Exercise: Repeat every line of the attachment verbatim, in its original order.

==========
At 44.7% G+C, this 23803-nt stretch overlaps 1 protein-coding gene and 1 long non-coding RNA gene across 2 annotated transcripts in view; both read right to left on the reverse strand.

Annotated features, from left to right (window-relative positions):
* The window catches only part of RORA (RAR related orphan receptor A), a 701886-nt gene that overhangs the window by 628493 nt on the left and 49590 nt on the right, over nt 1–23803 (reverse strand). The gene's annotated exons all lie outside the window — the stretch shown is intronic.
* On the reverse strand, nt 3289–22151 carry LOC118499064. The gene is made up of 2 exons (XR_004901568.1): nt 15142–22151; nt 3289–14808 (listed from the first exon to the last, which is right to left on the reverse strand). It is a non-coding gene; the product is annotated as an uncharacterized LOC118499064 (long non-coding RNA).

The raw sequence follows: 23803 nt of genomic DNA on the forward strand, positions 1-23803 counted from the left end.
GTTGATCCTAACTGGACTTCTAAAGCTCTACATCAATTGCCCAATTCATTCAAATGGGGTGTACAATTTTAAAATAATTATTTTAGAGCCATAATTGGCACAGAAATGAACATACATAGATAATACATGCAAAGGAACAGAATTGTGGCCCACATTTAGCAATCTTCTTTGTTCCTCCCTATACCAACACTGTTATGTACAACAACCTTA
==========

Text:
At 44.7% G+C, this 23803-nt stretch overlaps 1 protein-coding gene and 1 long non-coding RNA gene across 2 annotated transcripts in view; both read right to left on the reverse strand.

Annotated features, from left to right (window-relative positions):
* The window catches only part of RORA (RAR related orphan receptor A), a 701886-nt gene that overhangs the window by 628493 nt on the left and 49590 nt on the right, over nt 1–23803 (reverse strand). The gene's annotated exons all lie outside the window — the stretch shown is intronic.
* On the reverse strand, nt 3289–22151 carry LOC118499064. The gene is made up of 2 exons (XR_004901568.1): nt 15142–22151; nt 3289–14808 (listed from the first exon to the last, which is right to left on the reverse strand). It is a non-coding gene; the product is annotated as an uncharacterized LOC118499064 (long non-coding RNA).

The raw sequence follows: 23803 nt of genomic DNA on the forward strand, positions 1-23803 counted from the left end.
GTTGATCCTAACTGGACTTCTAAAGCTCTACATCAATTGCCCAATTCATTCAAATGGGGTGTACAATTTTAAAATAATTATTTTAGAGCCATAATTGGCACAGAAATGAACATACATAGATAATACATGCAAAGGAACAGAATTGTGGCCCACATTTAGCAATCTTCTTTGTTCCTCCCTATACCAACACTGTTATGTACAACAACCTTA